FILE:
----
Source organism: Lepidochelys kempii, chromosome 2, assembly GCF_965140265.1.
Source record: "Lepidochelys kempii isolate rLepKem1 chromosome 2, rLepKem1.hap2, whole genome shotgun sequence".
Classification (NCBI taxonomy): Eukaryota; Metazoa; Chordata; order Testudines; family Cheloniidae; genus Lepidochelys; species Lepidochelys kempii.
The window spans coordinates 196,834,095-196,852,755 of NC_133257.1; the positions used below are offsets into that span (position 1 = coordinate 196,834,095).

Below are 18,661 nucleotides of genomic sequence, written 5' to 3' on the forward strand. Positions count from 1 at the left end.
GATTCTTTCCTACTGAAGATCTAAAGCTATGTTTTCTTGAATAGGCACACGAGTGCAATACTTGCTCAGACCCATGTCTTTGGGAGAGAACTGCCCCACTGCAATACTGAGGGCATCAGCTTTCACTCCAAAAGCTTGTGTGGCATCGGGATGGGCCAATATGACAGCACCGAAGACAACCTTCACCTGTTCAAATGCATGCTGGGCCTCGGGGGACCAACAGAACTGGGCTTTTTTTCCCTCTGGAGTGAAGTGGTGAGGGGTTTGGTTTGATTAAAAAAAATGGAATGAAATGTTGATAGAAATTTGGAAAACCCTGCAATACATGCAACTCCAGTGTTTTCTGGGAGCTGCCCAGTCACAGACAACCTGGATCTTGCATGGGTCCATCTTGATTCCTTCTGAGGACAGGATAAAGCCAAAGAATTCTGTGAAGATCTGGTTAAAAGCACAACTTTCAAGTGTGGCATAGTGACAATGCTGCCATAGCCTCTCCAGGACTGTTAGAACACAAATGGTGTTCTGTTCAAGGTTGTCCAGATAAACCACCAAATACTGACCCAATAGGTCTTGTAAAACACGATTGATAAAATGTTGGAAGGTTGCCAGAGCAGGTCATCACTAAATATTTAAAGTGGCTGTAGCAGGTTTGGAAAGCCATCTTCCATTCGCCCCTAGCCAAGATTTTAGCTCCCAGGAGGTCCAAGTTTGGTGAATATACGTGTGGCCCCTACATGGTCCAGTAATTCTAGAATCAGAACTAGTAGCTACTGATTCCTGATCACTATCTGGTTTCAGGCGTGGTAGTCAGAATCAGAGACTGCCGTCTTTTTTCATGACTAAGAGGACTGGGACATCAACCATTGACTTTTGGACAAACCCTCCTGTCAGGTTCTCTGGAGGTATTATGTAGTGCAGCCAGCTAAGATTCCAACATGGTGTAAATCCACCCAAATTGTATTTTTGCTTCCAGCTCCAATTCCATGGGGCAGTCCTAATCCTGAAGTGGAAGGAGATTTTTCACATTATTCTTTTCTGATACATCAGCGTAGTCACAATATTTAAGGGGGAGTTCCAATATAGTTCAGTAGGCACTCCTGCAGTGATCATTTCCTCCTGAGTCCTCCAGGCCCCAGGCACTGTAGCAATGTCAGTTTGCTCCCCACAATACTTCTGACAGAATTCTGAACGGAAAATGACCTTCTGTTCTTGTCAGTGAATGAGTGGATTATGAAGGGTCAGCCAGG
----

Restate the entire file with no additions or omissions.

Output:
Source organism: Lepidochelys kempii, chromosome 2, assembly GCF_965140265.1.
Source record: "Lepidochelys kempii isolate rLepKem1 chromosome 2, rLepKem1.hap2, whole genome shotgun sequence".
Classification (NCBI taxonomy): Eukaryota; Metazoa; Chordata; order Testudines; family Cheloniidae; genus Lepidochelys; species Lepidochelys kempii.
The window spans coordinates 196,834,095-196,852,755 of NC_133257.1; the positions used below are offsets into that span (position 1 = coordinate 196,834,095).

Below are 18,661 nucleotides of genomic sequence, written 5' to 3' on the forward strand. Positions count from 1 at the left end.
GATTCTTTCCTACTGAAGATCTAAAGCTATGTTTTCTTGAATAGGCACACGAGTGCAATACTTGCTCAGACCCATGTCTTTGGGAGAGAACTGCCCCACTGCAATACTGAGGGCATCAGCTTTCACTCCAAAAGCTTGTGTGGCATCGGGATGGGCCAATATGACAGCACCGAAGACAACCTTCACCTGTTCAAATGCATGCTGGGCCTCGGGGGACCAACAGAACTGGGCTTTTTTTCCCTCTGGAGTGAAGTGGTGAGGGGTTTGGTTTGATTAAAAAAAATGGAATGAAATGTTGATAGAAATTTGGAAAACCCTGCAATACATGCAACTCCAGTGTTTTCTGGGAGCTGCCCAGTCACAGACAACCTGGATCTTGCATGGGTCCATCTTGATTCCTTCTGAGGACAGGATAAAGCCAAAGAATTCTGTGAAGATCTGGTTAAAAGCACAACTTTCAAGTGTGGCATAGTGACAATGCTGCCATAGCCTCTCCAGGACTGTTAGAACACAAATGGTGTTCTGTTCAAGGTTGTCCAGATAAACCACCAAATACTGACCCAATAGGTCTTGTAAAACACGATTGATAAAATGTTGGAAGGTTGCCAGAGCAGGTCATCACTAAATATTTAAAGTGGCTGTAGCAGGTTTGGAAAGCCATCTTCCATTCGCCCCTAGCCAAGATTTTAGCTCCCAGGAGGTCCAAGTTTGGTGAATATACGTGTGGCCCCTACATGGTCCAGTAATTCTAGAATCAGAACTAGTAGCTACTGATTCCTGATCACTATCTGGTTTCAGGCGTGGTAGTCAGAATCAGAGACTGCCGTCTTTTTTCATGACTAAGAGGACTGGGACATCAACCATTGACTTTTGGACAAACCCTCCTGTCAGGTTCTCTGGAGGTATTATGTAGTGCAGCCAGCTAAGATTCCAACATGGTGTAAATCCACCCAAATTGTATTTTTGCTTCCAGCTCCAATTCCATGGGGCAGTCCTAATCCTGAAGTGGAAGGAGATTTTTCACATTATTCTTTTCTGATACATCAGCGTAGTCACAATATTTAAGGGGGAGTTCCAATATAGTTCAGTAGGCACTCCTGCAGTGATCATTTCCTCCTGAGTCCTCCAGGCCCCAGGCACTGTAGCAATGTCAGTTTGCTCCCCACAATACTTCTGACAGAATTCTGAACGGAAAATGACCTTCTGTTCTTGTCAGTGAATGAGTGGATTATGAAGGGTCAGCCAGG